You hear them, and they’re all the rage. Now with Sharp introducing a brand new 80″ TV (a television that has over double the viewing area of a 55″), it’s time to ask what are the advantages to an LED TV?
One of the biggest issues with an LCD TV is what is called the contrast ratio. Expressed tv kings firestick such as “50,000:1”, it simply states how much brighter the brightest white is as opposed to the blackest black. On cheaper TV’s, the television never really goes black and the blacks almost look like a dark or even medium grey (one LCD TV was sold had a contrast ratio of just 600:1). LED TV’s due to the usage of LED lights instead of fluorescent lights, have a much more vibrant picture, and the contrast ratio is in the millions, so an LED wins big on this one.
• Refresh Rate
Refresh rates are usually given as the number in Hz, which is simply how many frames per second the TV can handle. Both LCD and LED TV’s are available in 60, 120, or 240 Hz. the higher number is important for fast-motion sports such as hockey and soccer, so that the picture will be smooth and easier to follow the action of. however, there’s really no winner here because both TV’s have similar refresh rates.
LED technology is still relatively new, in fact, until about 4 years ago, they were merely in the concept stages. However, LED lights have historically lasted for a long time, whereas fluorescent lights on an LCD TV cause colour blurring and white spots over time. Someone who wants a longer lasting TV will probably love an LED TV.
• Viewing Angles
How far off centre can you see the TV clearly? Well, first off, let it be known it depends on the glass that’s in front of the screen. A higher quality TV, like a Samsung or a Sony, would have better glass and a better viewing angle, however, a lower quality TV made with aftermarket parts will naturally perform worse. Generally speaking, if you have an LED TV that has local dimming technology (which allows one area of the TV to be dimmed when necessary), the viewing angle will be much better. Edge Lit LED’s have the worst viewing angles, however, so if it comes a choice, an LCD TV would be a better bet.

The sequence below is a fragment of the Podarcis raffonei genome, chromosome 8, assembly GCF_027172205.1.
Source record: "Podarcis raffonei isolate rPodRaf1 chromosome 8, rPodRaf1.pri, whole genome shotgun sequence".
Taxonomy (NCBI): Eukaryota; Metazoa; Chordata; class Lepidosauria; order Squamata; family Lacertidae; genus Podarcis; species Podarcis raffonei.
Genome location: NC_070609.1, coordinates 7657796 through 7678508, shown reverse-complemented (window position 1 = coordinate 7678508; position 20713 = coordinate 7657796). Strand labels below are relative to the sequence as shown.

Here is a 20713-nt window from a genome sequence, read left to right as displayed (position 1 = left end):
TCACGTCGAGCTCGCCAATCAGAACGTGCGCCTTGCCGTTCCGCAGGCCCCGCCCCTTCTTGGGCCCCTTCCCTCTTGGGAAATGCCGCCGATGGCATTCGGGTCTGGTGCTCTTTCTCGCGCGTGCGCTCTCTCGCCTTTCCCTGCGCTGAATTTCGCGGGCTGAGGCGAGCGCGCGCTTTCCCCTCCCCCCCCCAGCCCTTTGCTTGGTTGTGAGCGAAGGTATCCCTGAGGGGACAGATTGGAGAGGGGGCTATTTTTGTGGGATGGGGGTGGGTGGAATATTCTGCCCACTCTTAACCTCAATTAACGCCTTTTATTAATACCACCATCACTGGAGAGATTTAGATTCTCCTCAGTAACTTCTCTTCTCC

• Colour Accuracy
You probably won’t notice much of a difference with a white backlit LED TV versus an LCD. However, if the backlighted LED TV is coloured, it will have a very vivid colour scheme and will win hands down here.
In conclusion, each of the TV’s have their pros and cons. LED TV’s will cost more because local dimming LED TV’s are the newest technology so LCD TV’s will be more economical, but the choice is up to you how you want to go about it. Make sure you know all the important figures and what size you’re looking for, as LED TV’s range from 26 to 80 inches, and LCD’s generally range from 15 to about 65 inches.